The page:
In a relationship when you love someone, you try to understand their experience and world view, although it differs from your own. You offer your attention, respect, support, compassion, and acceptance. Your caring involves knowledge, responsibility and commitment. These virtues are not compartmentalized, because love is indivisible. Thus, as you develop these abilities, your capacity to love yourself and others grows.

Developing the faculties of attention and compassion that are key to intimacy, necessitate discipline and time. To learn anything requires that you desire it and find it worthy of your effort. Although self-love is certainly an important goal, our society is full of distractions, and its emphasis on speed, performance, and productivity make developing self-love a challenge. Meditation, yoga, martial arts are helpful in learning self-awareness and focusing attention.

Compassion for yourself enables you to witness your feelings, thoughts, and actions with acceptance, caring, and understanding as you would when empathizing with another. Compassion is expressed with gentleness, tenderness, and generosity of spirit – quite the opposite of self-criticism, perfectionism, and pushing oneself. When most people are stressed, overwhelmed, or exhausted, they attempt to do even more, instead of caring for themselves. If you weren’t nurtured as a child, self-nurturing can be absorbed in therapy over time. You’ll learn to integrate the acceptance and empathy offered by your therapist. Self-compassion differs from self-pity, which is a judgment about your situation or feelings. Rather than acceptance and compassion, self-pity says, “It shouldn’t be this way.”

Fromm states that self-love entails faith and courage to take risks and overcome life’s setbacks and sorrows. Faith in yourself enables you to comfort yourself and face challenges and failures without lapsing into worry or judgment. You develop the ability to see yourself objectivity and know you’ll survive, despite present emotions. If you constantly seek validation and reassurance from others, you miss the opportunity to develop these internal functions. As knowledge is pre-requisite to love, spending time alone with yourself is essential to identify and listen to your feelings with sensitivity and empathy. Acquiring the ability to witness and contain your emotions are also faculties learned in meditation and psychotherapy. This is crucial to intimacy because it enables you to be present to love and have compassion for others.

Perhaps you’ve concluded that learning self-love isn’t easy. Look at it this way. Throughout the day, you’re confronted with many opportunities to disregard or attune to your feelings, to judge or to honor them, to keep commitments and be responsible to yourself, and to act in accordance with your needs, values, and feelings. You have an opportunity to learn self-love all the time. Every time you talk yourself down, doubt yourself, exhaust yourself, dismiss your feelings or needs, or act against your values, you undermine your self-esteem. The reverse is also true. You might as well make healthier choices, because you and all your relationships will benefit.

Loving Yourself by Taking The Sacred Pause

All of us have ‘triggers’ that set off our fear or anxiety and may lead to our reactivity – anger, defensiveness, withdrawal, compliance or resistance. We are especially triggered in our important relationships.

Take a moment right now to think about what, in your relationships, triggers you into your fear or anxiety.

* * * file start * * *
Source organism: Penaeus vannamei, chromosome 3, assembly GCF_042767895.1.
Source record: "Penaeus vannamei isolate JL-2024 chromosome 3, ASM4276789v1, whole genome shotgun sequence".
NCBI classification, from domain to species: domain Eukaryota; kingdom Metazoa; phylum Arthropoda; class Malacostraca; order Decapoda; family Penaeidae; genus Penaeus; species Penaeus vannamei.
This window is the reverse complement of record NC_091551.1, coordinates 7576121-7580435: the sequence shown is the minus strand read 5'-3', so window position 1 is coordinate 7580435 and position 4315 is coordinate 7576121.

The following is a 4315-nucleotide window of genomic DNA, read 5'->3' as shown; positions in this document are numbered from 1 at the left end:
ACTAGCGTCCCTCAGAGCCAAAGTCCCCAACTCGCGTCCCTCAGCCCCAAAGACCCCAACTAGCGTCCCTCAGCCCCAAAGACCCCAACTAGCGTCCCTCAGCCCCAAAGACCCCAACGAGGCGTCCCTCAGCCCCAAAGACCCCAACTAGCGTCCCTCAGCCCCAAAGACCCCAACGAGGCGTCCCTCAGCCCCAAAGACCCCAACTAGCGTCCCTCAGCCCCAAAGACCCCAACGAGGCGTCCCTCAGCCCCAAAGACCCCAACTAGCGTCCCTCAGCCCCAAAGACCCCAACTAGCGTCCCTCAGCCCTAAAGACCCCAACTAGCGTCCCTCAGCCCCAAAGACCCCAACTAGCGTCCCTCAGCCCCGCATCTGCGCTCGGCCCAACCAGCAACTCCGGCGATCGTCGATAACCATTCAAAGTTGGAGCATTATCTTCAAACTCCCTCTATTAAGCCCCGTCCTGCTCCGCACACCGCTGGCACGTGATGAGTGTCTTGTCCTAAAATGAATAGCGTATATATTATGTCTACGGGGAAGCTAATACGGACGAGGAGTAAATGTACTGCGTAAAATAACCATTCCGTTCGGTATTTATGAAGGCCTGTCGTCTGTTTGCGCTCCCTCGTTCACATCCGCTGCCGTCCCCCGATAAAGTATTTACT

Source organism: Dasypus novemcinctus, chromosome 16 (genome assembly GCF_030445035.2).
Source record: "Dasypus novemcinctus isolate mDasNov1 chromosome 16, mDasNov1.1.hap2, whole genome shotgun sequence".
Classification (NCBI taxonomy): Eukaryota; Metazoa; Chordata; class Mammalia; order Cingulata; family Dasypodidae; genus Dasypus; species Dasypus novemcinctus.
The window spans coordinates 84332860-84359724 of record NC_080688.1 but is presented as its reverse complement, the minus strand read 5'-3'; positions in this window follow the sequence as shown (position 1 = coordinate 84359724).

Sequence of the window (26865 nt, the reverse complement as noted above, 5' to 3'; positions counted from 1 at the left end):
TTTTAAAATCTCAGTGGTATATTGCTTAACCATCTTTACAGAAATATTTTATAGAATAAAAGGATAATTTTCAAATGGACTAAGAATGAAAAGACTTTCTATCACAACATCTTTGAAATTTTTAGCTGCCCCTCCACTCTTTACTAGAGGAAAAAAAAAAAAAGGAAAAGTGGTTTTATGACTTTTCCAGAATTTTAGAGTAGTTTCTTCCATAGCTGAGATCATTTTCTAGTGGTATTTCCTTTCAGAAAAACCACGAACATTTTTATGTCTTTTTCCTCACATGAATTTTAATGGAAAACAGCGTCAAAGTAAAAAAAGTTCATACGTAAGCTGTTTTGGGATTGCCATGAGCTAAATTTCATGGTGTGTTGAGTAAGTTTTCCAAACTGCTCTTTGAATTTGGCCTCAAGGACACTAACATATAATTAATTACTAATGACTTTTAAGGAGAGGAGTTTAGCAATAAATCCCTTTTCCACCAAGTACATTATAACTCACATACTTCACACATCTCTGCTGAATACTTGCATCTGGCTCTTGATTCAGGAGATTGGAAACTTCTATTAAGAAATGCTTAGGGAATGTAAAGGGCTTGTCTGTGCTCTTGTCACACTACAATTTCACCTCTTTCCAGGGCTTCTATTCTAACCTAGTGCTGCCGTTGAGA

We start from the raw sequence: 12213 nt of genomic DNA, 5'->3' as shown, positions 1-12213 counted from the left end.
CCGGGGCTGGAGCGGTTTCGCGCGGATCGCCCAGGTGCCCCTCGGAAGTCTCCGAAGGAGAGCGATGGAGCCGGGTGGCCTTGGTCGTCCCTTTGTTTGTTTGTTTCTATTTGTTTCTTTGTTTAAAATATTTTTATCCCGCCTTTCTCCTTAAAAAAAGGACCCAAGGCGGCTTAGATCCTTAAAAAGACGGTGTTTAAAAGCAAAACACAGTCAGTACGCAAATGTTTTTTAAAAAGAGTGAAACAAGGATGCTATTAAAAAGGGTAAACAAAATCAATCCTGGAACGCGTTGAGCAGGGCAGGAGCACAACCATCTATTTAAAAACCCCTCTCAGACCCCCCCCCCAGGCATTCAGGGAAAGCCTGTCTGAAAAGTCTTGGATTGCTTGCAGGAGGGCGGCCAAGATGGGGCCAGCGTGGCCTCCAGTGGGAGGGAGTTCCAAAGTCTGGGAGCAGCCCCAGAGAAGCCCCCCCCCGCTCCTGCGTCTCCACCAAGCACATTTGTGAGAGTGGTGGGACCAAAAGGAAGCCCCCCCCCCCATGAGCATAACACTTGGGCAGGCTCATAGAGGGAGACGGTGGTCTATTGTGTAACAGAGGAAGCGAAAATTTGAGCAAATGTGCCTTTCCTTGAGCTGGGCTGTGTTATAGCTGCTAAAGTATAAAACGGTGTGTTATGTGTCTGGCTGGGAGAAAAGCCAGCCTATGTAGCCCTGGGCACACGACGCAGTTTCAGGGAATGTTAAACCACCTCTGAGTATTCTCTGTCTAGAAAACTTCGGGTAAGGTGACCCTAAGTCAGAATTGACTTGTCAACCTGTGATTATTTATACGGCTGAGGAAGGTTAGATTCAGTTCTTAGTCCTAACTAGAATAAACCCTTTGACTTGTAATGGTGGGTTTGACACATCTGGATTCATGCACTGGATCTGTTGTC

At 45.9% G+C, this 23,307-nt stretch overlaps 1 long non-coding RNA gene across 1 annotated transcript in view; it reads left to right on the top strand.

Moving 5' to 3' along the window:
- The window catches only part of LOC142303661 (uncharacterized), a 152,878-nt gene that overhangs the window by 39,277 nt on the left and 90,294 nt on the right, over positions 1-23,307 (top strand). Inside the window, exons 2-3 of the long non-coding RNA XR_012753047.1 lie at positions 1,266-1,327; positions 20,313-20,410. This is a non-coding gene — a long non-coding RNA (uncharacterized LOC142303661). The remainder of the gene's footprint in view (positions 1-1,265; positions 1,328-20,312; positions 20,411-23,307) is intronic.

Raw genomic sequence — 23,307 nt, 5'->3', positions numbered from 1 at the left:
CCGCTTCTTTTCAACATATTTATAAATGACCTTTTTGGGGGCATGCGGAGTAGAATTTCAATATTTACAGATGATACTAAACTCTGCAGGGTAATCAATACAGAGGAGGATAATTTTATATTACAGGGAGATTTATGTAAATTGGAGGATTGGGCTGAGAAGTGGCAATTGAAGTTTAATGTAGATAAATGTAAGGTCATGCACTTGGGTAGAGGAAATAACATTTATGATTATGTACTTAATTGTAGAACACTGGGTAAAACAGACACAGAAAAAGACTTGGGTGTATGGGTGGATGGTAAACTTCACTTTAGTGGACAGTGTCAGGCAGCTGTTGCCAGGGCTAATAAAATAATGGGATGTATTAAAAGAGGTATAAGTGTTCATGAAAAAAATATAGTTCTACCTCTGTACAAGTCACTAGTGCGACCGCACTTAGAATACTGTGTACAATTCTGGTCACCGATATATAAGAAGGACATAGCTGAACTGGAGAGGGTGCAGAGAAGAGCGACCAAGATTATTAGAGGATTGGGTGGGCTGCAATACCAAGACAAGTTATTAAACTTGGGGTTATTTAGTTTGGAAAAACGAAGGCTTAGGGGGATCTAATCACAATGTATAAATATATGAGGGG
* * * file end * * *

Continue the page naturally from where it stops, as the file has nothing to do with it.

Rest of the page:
Are you triggered by:

  • Another’s anger, annoyance, criticism, judgment or rejection?
  • Another’s withdrawal or resistance?
  • Another’s unhappiness, whining or complaining?
  • A partner leaving on a trip?
  • A partner coming home late and not calling?
  • A partner looking at another attractive person?
  • Another’s lack of consideration?
  • Another’s messiness?
  • Another’s forgetfulness?
  • Someone always being late?
  • When you feel unseen or invisible to someone who is important to you?
  • When you feel unjustly accused?
  • (Add your own)

While you might not be aware of it, we all have at least a second to choose how we want to respond to the trigger – and most times more than a second. We often go on automatic pilot and unconsciously choose our standard protective behavior, but we have the choice to love ourselves by taking a second or two to breathe, tune in, and become conscious of this moment of choice. This is the sacred pause – the old “count to 10” before responding.

If you choose to take a breath and tune in, you are giving yourself a chance to respond as a loving adult rather than reacting from your wounded ego self. You have a chance to love yourself by bringing compassion to yourself; by choosing the intent to learn, or disengage from the situation. You have the chance to love yourself by speaking your truth if that is appropriate, and asking your higher self about the loving action toward yourself and the other in this situation. With practice, you can learn to do all of this in the time it takes to take a deep breath.

The challenge is remembering to love yourself by taking the sacred pause and remembering to tune in to yourself and your higher guidance. It is hard to remember to do this when your fight or flight reaction is triggered. However, when it is very important to you to love yourself, you will remember to respond as a loving adult rather than from your wounded self, and you will practice and practice until you remember more and more of the time.

When you forget, accept it rather than criticizing yourself. It is VERY hard to remember to consciously choose your response when your body is in the stress response of fight or flight. Each time you do remember, notice how wonderful you feel – regardless of what the other person is doing. Notice that your painful feelings come more from your reactivity than from the other person’s behavior. Notice how free and empowered you feel when you respond as a loving adult, loving yourself rather than abandoning yourself in reaction to your fear and anxiety.